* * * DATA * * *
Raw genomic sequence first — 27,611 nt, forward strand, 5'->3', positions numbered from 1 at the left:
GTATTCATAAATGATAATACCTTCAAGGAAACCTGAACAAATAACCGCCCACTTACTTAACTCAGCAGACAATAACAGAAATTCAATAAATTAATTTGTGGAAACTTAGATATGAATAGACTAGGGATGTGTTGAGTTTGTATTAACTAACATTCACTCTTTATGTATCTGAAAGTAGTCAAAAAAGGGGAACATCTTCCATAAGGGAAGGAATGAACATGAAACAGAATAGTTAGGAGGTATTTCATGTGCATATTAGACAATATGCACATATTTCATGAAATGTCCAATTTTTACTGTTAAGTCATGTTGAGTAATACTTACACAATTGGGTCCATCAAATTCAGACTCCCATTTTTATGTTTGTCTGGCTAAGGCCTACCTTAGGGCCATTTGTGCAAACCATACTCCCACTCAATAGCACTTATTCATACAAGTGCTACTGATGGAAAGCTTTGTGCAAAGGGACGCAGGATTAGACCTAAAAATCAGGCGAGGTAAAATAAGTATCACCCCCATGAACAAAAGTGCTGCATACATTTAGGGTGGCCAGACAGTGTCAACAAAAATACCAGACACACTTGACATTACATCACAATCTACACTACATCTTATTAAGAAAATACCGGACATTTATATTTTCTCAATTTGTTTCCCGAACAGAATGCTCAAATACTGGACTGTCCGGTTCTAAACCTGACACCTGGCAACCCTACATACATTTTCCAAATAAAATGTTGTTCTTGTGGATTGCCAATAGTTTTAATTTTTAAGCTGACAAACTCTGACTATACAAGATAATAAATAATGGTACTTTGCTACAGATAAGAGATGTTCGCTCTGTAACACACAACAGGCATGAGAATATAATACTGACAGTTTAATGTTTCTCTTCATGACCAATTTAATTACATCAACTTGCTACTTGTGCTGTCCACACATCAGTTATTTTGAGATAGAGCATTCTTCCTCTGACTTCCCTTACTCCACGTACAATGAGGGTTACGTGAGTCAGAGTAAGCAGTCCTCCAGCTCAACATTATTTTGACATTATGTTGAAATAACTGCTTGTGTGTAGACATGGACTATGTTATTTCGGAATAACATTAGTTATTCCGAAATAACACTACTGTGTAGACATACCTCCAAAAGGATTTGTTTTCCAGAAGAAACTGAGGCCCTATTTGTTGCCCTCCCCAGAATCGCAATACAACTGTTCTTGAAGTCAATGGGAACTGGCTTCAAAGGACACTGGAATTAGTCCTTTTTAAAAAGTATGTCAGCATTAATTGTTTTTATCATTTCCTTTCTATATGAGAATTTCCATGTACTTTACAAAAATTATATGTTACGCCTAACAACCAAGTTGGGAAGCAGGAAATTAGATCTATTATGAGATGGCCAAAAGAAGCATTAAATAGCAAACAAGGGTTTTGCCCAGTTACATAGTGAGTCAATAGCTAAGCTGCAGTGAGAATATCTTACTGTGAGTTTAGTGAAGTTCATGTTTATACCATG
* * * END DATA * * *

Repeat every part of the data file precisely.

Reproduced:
Raw genomic sequence first — 27,611 nt, forward strand, 5'->3', positions numbered from 1 at the left:
GTATTCATAAATGATAATACCTTCAAGGAAACCTGAACAAATAACCGCCCACTTACTTAACTCAGCAGACAATAACAGAAATTCAATAAATTAATTTGTGGAAACTTAGATATGAATAGACTAGGGATGTGTTGAGTTTGTATTAACTAACATTCACTCTTTATGTATCTGAAAGTAGTCAAAAAAGGGGAACATCTTCCATAAGGGAAGGAATGAACATGAAACAGAATAGTTAGGAGGTATTTCATGTGCATATTAGACAATATGCACATATTTCATGAAATGTCCAATTTTTACTGTTAAGTCATGTTGAGTAATACTTACACAATTGGGTCCATCAAATTCAGACTCCCATTTTTATGTTTGTCTGGCTAAGGCCTACCTTAGGGCCATTTGTGCAAACCATACTCCCACTCAATAGCACTTATTCATACAAGTGCTACTGATGGAAAGCTTTGTGCAAAGGGACGCAGGATTAGACCTAAAAATCAGGCGAGGTAAAATAAGTATCACCCCCATGAACAAAAGTGCTGCATACATTTAGGGTGGCCAGACAGTGTCAACAAAAATACCAGACACACTTGACATTACATCACAATCTACACTACATCTTATTAAGAAAATACCGGACATTTATATTTTCTCAATTTGTTTCCCGAACAGAATGCTCAAATACTGGACTGTCCGGTTCTAAACCTGACACCTGGCAACCCTACATACATTTTCCAAATAAAATGTTGTTCTTGTGGATTGCCAATAGTTTTAATTTTTAAGCTGACAAACTCTGACTATACAAGATAATAAATAATGGTACTTTGCTACAGATAAGAGATGTTCGCTCTGTAACACACAACAGGCATGAGAATATAATACTGACAGTTTAATGTTTCTCTTCATGACCAATTTAATTACATCAACTTGCTACTTGTGCTGTCCACACATCAGTTATTTTGAGATAGAGCATTCTTCCTCTGACTTCCCTTACTCCACGTACAATGAGGGTTACGTGAGTCAGAGTAAGCAGTCCTCCAGCTCAACATTATTTTGACATTATGTTGAAATAACTGCTTGTGTGTAGACATGGACTATGTTATTTCGGAATAACATTAGTTATTCCGAAATAACACTACTGTGTAGACATACCTCCAAAAGGATTTGTTTTCCAGAAGAAACTGAGGCCCTATTTGTTGCCCTCCCCAGAATCGCAATACAACTGTTCTTGAAGTCAATGGGAACTGGCTTCAAAGGACACTGGAATTAGTCCTTTTTAAAAAGTATGTCAGCATTAATTGTTTTTATCATTTCCTTTCTATATGAGAATTTCCATGTACTTTACAAAAATTATATGTTACGCCTAACAACCAAGTTGGGAAGCAGGAAATTAGATCTATTATGAGATGGCCAAAAGAAGCATTAAATAGCAAACAAGGGTTTTGCCCAGTTACATAGTGAGTCAATAGCTAAGCTGCAGTGAGAATATCTTACTGTGAGTTTAGTGAAGTTCATGTTTATACCATG